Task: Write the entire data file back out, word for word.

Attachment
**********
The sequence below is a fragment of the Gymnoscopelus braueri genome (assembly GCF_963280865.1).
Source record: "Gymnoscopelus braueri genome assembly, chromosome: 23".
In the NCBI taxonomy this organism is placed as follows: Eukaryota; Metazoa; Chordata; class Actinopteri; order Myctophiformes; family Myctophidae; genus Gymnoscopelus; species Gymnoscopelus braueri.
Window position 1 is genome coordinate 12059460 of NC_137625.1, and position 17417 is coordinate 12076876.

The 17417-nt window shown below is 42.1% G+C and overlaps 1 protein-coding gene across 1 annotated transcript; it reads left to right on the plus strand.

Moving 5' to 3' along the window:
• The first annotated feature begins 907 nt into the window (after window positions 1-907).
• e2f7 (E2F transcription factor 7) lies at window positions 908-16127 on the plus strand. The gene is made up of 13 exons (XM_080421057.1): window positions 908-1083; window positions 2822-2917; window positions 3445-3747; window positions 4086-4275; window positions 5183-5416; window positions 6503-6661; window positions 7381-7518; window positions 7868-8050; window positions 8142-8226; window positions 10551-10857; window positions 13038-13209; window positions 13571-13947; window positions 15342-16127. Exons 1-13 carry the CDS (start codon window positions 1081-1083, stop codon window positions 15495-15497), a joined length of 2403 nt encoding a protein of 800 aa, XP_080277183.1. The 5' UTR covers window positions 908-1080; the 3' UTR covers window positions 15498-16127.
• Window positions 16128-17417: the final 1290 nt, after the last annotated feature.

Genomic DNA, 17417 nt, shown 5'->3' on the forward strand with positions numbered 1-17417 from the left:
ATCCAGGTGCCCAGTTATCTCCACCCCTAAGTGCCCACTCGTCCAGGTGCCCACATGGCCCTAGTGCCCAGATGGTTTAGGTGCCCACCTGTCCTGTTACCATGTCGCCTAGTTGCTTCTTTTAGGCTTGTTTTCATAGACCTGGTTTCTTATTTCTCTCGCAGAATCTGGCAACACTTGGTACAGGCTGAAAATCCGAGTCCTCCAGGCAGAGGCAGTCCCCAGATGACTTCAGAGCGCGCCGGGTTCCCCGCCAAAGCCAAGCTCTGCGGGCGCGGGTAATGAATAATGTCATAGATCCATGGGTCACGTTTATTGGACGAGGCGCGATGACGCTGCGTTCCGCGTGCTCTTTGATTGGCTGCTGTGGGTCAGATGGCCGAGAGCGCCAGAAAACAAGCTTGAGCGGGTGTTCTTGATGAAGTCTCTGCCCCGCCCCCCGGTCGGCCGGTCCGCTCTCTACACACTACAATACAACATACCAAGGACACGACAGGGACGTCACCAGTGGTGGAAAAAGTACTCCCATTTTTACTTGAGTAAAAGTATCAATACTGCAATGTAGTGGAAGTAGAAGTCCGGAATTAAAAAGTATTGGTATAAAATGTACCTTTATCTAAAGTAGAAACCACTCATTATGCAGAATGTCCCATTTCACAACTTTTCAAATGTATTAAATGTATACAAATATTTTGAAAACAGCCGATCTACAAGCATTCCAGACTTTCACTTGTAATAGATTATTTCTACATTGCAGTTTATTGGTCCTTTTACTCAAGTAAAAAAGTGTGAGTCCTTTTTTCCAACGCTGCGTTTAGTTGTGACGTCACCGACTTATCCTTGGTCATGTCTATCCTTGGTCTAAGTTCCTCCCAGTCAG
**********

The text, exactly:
The sequence below is a fragment of the Gymnoscopelus braueri genome (assembly GCF_963280865.1).
Source record: "Gymnoscopelus braueri genome assembly, chromosome: 23".
In the NCBI taxonomy this organism is placed as follows: Eukaryota; Metazoa; Chordata; class Actinopteri; order Myctophiformes; family Myctophidae; genus Gymnoscopelus; species Gymnoscopelus braueri.
Window position 1 is genome coordinate 12059460 of NC_137625.1, and position 17417 is coordinate 12076876.

The 17417-nt window shown below is 42.1% G+C and overlaps 1 protein-coding gene across 1 annotated transcript; it reads left to right on the plus strand.

Moving 5' to 3' along the window:
• The first annotated feature begins 907 nt into the window (after window positions 1-907).
• e2f7 (E2F transcription factor 7) lies at window positions 908-16127 on the plus strand. The gene is made up of 13 exons (XM_080421057.1): window positions 908-1083; window positions 2822-2917; window positions 3445-3747; window positions 4086-4275; window positions 5183-5416; window positions 6503-6661; window positions 7381-7518; window positions 7868-8050; window positions 8142-8226; window positions 10551-10857; window positions 13038-13209; window positions 13571-13947; window positions 15342-16127. Exons 1-13 carry the CDS (start codon window positions 1081-1083, stop codon window positions 15495-15497), a joined length of 2403 nt encoding a protein of 800 aa, XP_080277183.1. The 5' UTR covers window positions 908-1080; the 3' UTR covers window positions 15498-16127.
• Window positions 16128-17417: the final 1290 nt, after the last annotated feature.

Genomic DNA, 17417 nt, shown 5'->3' on the forward strand with positions numbered 1-17417 from the left:
ATCCAGGTGCCCAGTTATCTCCACCCCTAAGTGCCCACTCGTCCAGGTGCCCACATGGCCCTAGTGCCCAGATGGTTTAGGTGCCCACCTGTCCTGTTACCATGTCGCCTAGTTGCTTCTTTTAGGCTTGTTTTCATAGACCTGGTTTCTTATTTCTCTCGCAGAATCTGGCAACACTTGGTACAGGCTGAAAATCCGAGTCCTCCAGGCAGAGGCAGTCCCCAGATGACTTCAGAGCGCGCCGGGTTCCCCGCCAAAGCCAAGCTCTGCGGGCGCGGGTAATGAATAATGTCATAGATCCATGGGTCACGTTTATTGGACGAGGCGCGATGACGCTGCGTTCCGCGTGCTCTTTGATTGGCTGCTGTGGGTCAGATGGCCGAGAGCGCCAGAAAACAAGCTTGAGCGGGTGTTCTTGATGAAGTCTCTGCCCCGCCCCCCGGTCGGCCGGTCCGCTCTCTACACACTACAATACAACATACCAAGGACACGACAGGGACGTCACCAGTGGTGGAAAAAGTACTCCCATTTTTACTTGAGTAAAAGTATCAATACTGCAATGTAGTGGAAGTAGAAGTCCGGAATTAAAAAGTATTGGTATAAAATGTACCTTTATCTAAAGTAGAAACCACTCATTATGCAGAATGTCCCATTTCACAACTTTTCAAATGTATTAAATGTATACAAATATTTTGAAAACAGCCGATCTACAAGCATTCCAGACTTTCACTTGTAATAGATTATTTCTACATTGCAGTTTATTGGTCCTTTTACTCAAGTAAAAAAGTGTGAGTCCTTTTTTCCAACGCTGCGTTTAGTTGTGACGTCACCGACTTATCCTTGGTCATGTCTATCCTTGGTCTAAGTTCCTCCCAGTCAG